High roots of negative numbers.

I was working a simple equation with the sine function, sin(x), and I converted the function to (e^(i*x))-(e^(i*-x))... later on I got to the 10th root of negative 1... so I just converted that to i because (i^10 = -1)... then the equation fell apart and nothing was working after that... does the 10th root of negative 1 have more answers than just "i"? If so, how do I find these roots?

Re: High roots of negative numbers.

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**orange gold** does the 10th root of negative 1 have more answers than just "i"? If so, how do I find these roots?

There are ten tenth roots of -1.

Let $\displaystyle \sigma=\exp\left(\frac{i\pi}{10}\right)~\&~\xi= \exp \left(\frac{i\pi}{5}\right)$.

The ten roots are: $\displaystyle \sigma\cdot\xi^k,~k=0,1,\cdots 9$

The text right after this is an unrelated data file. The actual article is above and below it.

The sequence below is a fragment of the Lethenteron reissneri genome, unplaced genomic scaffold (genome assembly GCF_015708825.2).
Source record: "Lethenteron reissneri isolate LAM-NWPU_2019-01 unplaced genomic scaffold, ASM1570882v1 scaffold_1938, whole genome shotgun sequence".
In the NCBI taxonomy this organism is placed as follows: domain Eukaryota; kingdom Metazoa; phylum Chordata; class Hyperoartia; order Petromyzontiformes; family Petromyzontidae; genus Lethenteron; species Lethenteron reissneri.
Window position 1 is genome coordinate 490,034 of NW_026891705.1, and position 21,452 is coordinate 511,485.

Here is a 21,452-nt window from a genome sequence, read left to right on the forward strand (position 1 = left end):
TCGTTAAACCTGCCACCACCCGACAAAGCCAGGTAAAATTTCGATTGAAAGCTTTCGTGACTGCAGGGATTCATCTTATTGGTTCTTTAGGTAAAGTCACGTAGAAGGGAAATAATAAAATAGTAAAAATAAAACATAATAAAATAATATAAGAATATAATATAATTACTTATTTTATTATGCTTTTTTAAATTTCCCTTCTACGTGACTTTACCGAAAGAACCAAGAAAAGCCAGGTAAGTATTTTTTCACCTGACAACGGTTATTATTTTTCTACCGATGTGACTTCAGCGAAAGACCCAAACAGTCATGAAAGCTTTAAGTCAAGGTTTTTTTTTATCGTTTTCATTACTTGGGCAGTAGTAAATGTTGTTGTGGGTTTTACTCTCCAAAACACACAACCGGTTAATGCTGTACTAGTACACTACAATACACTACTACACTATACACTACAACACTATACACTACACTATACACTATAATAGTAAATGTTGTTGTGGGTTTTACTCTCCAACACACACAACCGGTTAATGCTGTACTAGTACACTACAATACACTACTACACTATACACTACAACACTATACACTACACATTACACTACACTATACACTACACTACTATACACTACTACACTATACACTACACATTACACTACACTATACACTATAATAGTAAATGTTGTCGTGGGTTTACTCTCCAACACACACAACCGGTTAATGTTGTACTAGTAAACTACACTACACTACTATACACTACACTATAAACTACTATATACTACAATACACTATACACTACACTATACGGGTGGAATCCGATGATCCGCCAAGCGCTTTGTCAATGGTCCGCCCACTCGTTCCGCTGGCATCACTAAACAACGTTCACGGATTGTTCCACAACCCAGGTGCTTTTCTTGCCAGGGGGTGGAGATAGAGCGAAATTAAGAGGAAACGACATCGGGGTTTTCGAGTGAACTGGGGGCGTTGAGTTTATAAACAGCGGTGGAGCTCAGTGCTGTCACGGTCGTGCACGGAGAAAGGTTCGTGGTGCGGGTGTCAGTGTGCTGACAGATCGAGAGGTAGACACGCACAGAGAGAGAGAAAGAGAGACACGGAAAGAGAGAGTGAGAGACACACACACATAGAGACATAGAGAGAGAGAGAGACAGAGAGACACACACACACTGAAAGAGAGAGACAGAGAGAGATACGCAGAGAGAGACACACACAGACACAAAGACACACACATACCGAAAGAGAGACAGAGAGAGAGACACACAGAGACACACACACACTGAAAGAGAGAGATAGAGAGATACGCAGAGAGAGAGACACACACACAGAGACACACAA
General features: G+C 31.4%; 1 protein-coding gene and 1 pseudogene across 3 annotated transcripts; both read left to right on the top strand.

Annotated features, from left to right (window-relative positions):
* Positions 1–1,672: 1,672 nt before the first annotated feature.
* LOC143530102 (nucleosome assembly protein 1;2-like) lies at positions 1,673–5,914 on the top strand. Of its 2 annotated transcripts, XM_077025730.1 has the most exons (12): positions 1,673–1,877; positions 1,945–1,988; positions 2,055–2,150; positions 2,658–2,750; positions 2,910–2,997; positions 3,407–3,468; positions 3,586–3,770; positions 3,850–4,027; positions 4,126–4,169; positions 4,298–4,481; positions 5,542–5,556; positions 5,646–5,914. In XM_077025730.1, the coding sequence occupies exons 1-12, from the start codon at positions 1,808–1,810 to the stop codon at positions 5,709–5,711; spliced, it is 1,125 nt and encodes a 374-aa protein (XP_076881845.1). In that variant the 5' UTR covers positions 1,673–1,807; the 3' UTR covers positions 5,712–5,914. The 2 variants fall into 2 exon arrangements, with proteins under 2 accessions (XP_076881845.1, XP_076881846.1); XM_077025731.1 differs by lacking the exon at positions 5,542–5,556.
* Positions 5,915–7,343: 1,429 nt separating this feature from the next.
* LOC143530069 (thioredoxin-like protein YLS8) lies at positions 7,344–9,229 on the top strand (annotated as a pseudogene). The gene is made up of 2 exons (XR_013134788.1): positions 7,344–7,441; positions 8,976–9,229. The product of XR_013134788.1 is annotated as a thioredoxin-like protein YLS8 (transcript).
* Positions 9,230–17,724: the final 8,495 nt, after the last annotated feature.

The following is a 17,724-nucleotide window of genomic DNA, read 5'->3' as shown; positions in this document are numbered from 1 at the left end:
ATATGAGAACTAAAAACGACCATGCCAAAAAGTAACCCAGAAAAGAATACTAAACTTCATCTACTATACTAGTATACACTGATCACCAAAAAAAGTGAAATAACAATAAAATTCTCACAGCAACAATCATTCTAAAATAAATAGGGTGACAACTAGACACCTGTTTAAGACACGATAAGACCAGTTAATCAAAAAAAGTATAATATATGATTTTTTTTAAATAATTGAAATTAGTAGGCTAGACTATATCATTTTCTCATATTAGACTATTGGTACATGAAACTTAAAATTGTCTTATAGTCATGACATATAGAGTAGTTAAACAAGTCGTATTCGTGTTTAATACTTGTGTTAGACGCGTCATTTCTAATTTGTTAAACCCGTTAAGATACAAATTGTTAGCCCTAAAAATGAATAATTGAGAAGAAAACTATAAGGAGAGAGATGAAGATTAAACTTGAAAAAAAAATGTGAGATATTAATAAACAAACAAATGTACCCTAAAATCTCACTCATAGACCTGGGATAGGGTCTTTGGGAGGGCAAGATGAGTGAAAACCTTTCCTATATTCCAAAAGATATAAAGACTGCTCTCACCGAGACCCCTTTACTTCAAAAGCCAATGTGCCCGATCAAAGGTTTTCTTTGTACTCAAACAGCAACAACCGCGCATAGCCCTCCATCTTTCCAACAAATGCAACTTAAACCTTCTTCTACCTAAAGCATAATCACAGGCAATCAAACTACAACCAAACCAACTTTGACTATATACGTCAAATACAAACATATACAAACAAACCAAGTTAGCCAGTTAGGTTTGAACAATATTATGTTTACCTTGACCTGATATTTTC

Re: High roots of negative numbers.

I'm a little unfamiliar with the notation you used. Would the values be complex numbers in the form x+iy? If so how can I find the x and y values? Would cosine and sine be related (assuming this based of your use of pi/n, resembles radian form to me)

Re: High roots of negative numbers.

Quote:

Originally Posted by

**orange gold** I'm a little unfamiliar with the notation you used. Would the values be complex numbers in the form x+iy? If so how can I find the x and y values? Would cosine and sine be related (assuming this based of your use of pi/n, resembles radian form to me)

The notation is from complex analysis.

It is simple: $\displaystyle \exp \left(i\theta\right)=\cos(\theta)+i\sin(\theta)$.

Thus $\displaystyle \left[\exp(i\theta)\right]^k=\cos(k\theta)+i\sin(k\theta)$.

It is easy notation for DeMoivre's Theorem.